Wives join South Africa mine strike day after police kill 34

MARIKANA, South Africa — Frantic wives searched for missing loved ones while some miners vowed to fight to the death Friday as police announced 34 people were dead and 78 wounded after officers opened fire on striking miners a day earlier.

Wives of miners took the place of their dead or wounded husbands Friday in staging a protest at the Lonmin platinum mine northwest of Johannesburg. But this time, instead of asking for higher wages as the miners had, the women demanded to know why police fired on the miners Thursday with automatic rifles, pistols and shotguns. Many of the strikers were armed with spears, machetes and clubs as they rushed toward the officers.

Police said at a news conference that they fired in self-defense, noting that strikers possessed a pistol taken from a police officer they beat to death Monday. But video footage indicates the miners may have been trying to flee tear gas that police fired at them moments earlier.

As the miners rushed away from a hill they had occupied and that was being tear-gassed, police opened fire. Police were perhaps jumpy, knowing that the strikers were armed and that two officers died earlier in the week.

“Police stop shooting our husbands and sons,” read a banner carried by the women Friday. They kneeled before shotgun-toting police and sang a protest song, saying, “What have we done?” in the Xhosa language.

National Police Chief Mangwashi Victoria Phiyega told a packed news conference that Thursday was a dark day for South Africa and that it was no time for pointing fingers, even as people compared the shootings to apartheid-era government violence, and political parties and labor unions demanded an investigation.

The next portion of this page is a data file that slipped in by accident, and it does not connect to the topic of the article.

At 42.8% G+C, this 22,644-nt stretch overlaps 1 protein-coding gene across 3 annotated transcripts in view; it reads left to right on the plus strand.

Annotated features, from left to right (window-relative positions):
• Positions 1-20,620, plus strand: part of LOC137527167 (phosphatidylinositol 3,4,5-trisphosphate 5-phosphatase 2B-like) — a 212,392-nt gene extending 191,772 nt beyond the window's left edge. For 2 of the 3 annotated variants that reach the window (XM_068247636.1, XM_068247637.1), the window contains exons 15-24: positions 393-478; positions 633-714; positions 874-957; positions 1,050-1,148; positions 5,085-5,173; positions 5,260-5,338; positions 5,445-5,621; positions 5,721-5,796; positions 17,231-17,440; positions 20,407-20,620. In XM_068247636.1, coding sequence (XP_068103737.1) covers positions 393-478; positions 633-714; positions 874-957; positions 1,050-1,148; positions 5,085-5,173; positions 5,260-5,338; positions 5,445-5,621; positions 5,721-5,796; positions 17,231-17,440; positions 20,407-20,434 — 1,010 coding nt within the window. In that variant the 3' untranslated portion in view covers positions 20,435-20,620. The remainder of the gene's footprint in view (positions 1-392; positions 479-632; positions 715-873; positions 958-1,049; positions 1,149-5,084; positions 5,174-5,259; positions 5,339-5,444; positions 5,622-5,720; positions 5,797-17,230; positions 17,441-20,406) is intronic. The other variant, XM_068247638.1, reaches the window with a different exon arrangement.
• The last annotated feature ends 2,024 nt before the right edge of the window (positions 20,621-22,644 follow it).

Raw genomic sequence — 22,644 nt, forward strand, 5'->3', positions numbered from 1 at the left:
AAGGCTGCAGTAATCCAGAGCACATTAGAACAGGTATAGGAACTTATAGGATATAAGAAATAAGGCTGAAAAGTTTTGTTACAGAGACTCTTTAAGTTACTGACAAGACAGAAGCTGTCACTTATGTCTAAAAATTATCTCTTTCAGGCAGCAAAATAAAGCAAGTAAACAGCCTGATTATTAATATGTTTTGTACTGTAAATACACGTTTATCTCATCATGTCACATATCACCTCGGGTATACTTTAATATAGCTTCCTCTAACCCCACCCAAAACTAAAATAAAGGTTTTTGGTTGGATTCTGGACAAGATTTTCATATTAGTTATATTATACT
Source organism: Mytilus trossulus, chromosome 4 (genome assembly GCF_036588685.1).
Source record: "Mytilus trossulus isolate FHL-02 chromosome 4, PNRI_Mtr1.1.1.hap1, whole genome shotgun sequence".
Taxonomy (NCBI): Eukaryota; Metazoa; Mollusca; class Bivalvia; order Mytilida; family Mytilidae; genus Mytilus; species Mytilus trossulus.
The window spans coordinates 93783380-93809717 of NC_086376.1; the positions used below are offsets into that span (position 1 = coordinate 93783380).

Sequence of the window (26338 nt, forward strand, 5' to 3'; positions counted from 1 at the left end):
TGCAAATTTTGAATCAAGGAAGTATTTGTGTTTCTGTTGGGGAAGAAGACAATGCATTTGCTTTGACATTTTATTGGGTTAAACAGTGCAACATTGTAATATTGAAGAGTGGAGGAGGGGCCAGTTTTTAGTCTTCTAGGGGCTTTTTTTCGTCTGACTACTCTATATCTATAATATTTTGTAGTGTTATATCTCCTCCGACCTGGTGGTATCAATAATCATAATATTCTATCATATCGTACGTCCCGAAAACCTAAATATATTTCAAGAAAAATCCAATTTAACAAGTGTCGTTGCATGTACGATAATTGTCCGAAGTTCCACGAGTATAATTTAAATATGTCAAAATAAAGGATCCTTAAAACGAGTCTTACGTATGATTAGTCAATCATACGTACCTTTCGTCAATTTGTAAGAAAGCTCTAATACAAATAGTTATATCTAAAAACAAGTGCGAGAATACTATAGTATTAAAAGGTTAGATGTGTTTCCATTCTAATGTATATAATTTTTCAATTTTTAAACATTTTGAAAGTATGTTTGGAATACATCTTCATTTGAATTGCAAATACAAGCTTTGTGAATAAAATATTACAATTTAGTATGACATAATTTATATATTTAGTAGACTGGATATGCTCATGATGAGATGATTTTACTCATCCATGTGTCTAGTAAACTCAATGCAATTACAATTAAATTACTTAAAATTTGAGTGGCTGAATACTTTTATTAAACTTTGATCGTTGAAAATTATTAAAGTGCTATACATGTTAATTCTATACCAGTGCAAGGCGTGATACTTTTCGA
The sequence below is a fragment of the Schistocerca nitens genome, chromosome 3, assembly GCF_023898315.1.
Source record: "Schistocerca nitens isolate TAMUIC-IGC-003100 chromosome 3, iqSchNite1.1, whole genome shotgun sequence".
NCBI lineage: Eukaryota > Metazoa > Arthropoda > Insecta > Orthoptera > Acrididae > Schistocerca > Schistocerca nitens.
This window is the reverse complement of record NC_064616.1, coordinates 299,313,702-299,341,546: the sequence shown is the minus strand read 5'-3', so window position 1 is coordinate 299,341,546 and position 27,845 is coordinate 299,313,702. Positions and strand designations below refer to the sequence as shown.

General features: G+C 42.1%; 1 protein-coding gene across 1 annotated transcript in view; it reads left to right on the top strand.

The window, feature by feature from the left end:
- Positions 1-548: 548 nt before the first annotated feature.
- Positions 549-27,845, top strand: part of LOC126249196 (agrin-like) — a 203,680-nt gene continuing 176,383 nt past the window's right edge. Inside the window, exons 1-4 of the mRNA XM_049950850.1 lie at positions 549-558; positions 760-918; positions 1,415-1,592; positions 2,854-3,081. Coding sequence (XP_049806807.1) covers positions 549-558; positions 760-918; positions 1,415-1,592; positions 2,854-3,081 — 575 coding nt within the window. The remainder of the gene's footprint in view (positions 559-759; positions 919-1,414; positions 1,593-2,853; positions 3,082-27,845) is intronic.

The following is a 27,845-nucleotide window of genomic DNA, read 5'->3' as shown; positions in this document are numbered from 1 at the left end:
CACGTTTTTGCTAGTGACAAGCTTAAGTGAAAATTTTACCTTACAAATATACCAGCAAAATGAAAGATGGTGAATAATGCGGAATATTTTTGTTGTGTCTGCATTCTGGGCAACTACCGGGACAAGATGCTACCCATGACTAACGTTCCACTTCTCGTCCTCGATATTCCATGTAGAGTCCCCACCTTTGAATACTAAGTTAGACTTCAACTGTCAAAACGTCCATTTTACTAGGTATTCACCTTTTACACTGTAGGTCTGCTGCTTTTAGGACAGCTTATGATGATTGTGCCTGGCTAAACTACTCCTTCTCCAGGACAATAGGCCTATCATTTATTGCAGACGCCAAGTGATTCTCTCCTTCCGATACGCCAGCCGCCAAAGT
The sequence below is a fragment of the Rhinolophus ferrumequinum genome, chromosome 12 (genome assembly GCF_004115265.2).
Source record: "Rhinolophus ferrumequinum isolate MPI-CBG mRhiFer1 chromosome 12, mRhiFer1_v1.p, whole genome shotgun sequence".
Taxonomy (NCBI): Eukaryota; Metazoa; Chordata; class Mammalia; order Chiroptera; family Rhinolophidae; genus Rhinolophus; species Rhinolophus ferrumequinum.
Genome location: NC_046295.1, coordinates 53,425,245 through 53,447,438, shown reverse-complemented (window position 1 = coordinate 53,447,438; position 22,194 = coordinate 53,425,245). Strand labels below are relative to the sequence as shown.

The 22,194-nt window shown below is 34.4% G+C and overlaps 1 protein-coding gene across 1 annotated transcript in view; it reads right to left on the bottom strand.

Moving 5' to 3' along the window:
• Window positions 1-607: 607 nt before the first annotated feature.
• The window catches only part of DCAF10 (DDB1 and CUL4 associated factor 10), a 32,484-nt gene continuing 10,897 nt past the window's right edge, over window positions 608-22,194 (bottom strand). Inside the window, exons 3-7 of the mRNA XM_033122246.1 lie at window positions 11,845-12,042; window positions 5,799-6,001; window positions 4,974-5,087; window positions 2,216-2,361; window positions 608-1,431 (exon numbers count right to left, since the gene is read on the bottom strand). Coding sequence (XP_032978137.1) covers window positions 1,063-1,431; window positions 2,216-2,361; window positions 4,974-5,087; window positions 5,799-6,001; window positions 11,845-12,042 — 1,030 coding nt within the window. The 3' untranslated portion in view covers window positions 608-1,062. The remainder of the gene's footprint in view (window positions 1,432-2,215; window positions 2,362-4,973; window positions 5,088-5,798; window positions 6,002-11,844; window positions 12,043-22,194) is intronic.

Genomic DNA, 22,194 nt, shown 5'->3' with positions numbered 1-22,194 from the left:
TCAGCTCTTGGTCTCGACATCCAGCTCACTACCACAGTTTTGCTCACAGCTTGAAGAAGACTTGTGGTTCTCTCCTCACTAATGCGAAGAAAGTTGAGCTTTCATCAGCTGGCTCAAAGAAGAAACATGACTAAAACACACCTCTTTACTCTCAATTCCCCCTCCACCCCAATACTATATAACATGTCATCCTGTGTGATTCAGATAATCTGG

President Jacob Zuma returned home from a summit in Mozambique and announced an official inquiry into the killings, which he called shocking and tragic. Makhosi Mbongane, a 32-year-old winch operator, said mine managers should have come to the striking workers rather than send police. Strikers were demanding monthly salary raises from $625 to $1,563. Mbongane vowed that he was not going back to work and would not allow anyone else to do so either.

“They can beat us, kill us and kick and trample on us with their feet, do whatever they want to do, we aren’t going to go back to work,” he said. “If they employ other people, they won’t be able to work either. We will stay here and kill them.”

Research released by the Bench Marks Foundation, a nongovernmental organization monitoring the practices of multinational mining corporations, found that Lonmin has a bad track record for high fatalities and keeping workers in “very poor living conditions.” According to the report released Tuesday, workers often live in deteriorating shacks without electricity. Some children suffer from chronic illnesses because of sewage spills from broken drainage.

The mining company said earlier that it would withhold comment on the report until the conflict cooled down.

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